Todd Eisenstadt

Professor of Government, American University

Professor Eisenstadt's research focuses on the intersection of formal institutions and laws with informal institutions and practices, mostly in democratizing countries in Latin America. He is presently PI (along with Karleen West) of a National Science Foundation (NSF) project "Lawsuits for the Pacha Mama [Mother Earth] in Ecuador: Explaining the Determinants of New Indigenous Movements to Mitigate Environmental Impacts." Using a survey conducted with Ecuadorian partners, he and his co-author are studying poor, rural, indigenous communities to understand how they overcome socioeconomic and geographic barriers to launch new forms of social movements relying on Western science and international collaboration. The project stems from an earlier book, Politics, Identity, and Mexico's Indigenous Rights Movements (Cambridge University Press, 2011).

His research also looks at the relationship between constitution-making processes and democratization across scores of nations, and the implementation of judicial reforms in Mexico and Latin America. Co-author of a fall 2015 piece in the American Political Science Review, he is also the author of Courting Democracy in Mexico: Party Strategies and Electoral Institutions (Cambridge University Press, 2004 based on his University of California, San Diego dissertation), and dozens of journal articles and book chapters. His research has been funded by the Fulbright Commission, the National Security Education Program (NSEP), the Ford and Mellon foundations, USAID, and the NSF.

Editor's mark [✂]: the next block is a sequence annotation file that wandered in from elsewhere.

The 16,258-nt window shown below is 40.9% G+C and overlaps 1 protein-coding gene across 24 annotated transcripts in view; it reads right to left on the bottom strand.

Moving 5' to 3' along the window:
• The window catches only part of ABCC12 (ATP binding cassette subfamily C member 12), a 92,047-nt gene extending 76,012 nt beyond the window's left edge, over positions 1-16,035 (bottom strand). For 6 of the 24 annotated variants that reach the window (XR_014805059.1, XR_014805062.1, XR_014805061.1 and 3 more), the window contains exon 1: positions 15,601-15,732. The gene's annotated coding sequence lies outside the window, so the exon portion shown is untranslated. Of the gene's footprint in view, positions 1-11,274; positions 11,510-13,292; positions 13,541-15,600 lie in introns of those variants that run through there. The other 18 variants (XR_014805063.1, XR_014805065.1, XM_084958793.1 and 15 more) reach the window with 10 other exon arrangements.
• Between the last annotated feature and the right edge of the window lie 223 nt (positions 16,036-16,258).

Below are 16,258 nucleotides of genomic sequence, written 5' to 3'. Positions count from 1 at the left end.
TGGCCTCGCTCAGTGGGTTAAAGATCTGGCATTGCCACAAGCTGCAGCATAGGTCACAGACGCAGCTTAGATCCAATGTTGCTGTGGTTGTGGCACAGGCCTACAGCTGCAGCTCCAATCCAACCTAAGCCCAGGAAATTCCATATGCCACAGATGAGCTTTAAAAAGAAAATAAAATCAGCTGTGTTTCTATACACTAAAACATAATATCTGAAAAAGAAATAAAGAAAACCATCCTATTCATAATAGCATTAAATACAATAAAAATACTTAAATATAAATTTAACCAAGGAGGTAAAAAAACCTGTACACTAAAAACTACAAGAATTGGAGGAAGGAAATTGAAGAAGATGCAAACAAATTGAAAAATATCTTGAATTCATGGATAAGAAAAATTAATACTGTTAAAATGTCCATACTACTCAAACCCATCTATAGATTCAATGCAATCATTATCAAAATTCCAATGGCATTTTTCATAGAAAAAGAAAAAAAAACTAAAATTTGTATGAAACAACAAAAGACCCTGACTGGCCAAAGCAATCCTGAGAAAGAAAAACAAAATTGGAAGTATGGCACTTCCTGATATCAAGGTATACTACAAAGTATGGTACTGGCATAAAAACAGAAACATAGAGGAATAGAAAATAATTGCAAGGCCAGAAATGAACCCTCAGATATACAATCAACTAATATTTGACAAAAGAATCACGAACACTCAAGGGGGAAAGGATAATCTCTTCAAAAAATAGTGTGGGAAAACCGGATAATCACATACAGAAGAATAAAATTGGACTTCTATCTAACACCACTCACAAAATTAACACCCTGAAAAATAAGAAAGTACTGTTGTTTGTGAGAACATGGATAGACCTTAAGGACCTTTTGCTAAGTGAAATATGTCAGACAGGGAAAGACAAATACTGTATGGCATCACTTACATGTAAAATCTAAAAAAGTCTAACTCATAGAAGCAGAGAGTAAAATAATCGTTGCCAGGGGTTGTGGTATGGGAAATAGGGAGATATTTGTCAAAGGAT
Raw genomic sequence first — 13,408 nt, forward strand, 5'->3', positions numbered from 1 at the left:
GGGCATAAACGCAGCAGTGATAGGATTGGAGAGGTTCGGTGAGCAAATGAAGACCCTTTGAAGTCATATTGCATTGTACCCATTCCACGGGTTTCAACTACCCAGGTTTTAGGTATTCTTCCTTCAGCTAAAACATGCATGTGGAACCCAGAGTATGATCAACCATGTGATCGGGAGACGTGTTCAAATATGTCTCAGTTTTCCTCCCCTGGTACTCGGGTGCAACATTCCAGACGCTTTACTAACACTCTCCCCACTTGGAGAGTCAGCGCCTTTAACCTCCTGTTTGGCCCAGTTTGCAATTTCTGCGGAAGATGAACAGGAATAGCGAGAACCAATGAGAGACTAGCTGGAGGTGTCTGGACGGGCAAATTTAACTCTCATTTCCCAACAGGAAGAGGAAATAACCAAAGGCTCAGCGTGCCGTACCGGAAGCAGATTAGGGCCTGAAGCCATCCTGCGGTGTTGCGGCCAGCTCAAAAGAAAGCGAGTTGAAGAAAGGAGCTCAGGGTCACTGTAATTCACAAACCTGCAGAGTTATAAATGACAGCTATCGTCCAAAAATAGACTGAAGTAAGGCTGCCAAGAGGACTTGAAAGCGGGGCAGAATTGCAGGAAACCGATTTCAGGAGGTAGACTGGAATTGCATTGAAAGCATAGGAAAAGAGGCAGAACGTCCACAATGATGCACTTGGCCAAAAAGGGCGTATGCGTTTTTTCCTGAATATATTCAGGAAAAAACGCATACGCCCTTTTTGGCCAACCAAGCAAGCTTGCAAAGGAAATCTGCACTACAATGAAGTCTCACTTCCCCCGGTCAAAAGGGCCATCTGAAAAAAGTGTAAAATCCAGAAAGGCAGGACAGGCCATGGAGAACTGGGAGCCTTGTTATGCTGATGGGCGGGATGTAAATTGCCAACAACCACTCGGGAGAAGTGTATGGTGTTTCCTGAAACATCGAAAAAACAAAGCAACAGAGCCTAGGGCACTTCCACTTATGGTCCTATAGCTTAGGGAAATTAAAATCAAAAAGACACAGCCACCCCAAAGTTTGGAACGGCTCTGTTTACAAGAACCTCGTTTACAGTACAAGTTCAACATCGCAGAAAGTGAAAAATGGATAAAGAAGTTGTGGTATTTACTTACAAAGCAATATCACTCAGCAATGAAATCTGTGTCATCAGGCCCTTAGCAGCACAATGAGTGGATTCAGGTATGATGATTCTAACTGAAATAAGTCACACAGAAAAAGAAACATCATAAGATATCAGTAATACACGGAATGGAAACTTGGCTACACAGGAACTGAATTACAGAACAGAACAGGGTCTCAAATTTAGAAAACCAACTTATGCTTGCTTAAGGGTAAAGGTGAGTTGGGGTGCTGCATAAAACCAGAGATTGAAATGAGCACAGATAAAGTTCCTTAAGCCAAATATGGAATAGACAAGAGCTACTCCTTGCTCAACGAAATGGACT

A former director of multiple United States Agency for International Development (USAID) grants in Mexico, Eisenstadt has helped train hundreds of stakeholders in judicial reform implementation, electoral observation and other government processes there. Formerly an award-winning print journalist and Capitol Hill staffer, Eisenstadt has worked as a consultant for USAID, the Organization of American States, and several development companies, including, most recently, Democracy International (2015). From 2009-2012 Eisenstadt served as chair of the Department of Government, has been the Doctoral Program Director there, and is presently vice chair of the Faculty Senate (2015-16). He has held visiting appointments at El Colegio de México and CIDE (Centro de Investigación y Docencia Económicas) in Mexico City, Harvard University, the University of California, San Diego, and the Latin American Social Science Faculty (FLACSO) in Quito, Ecuador.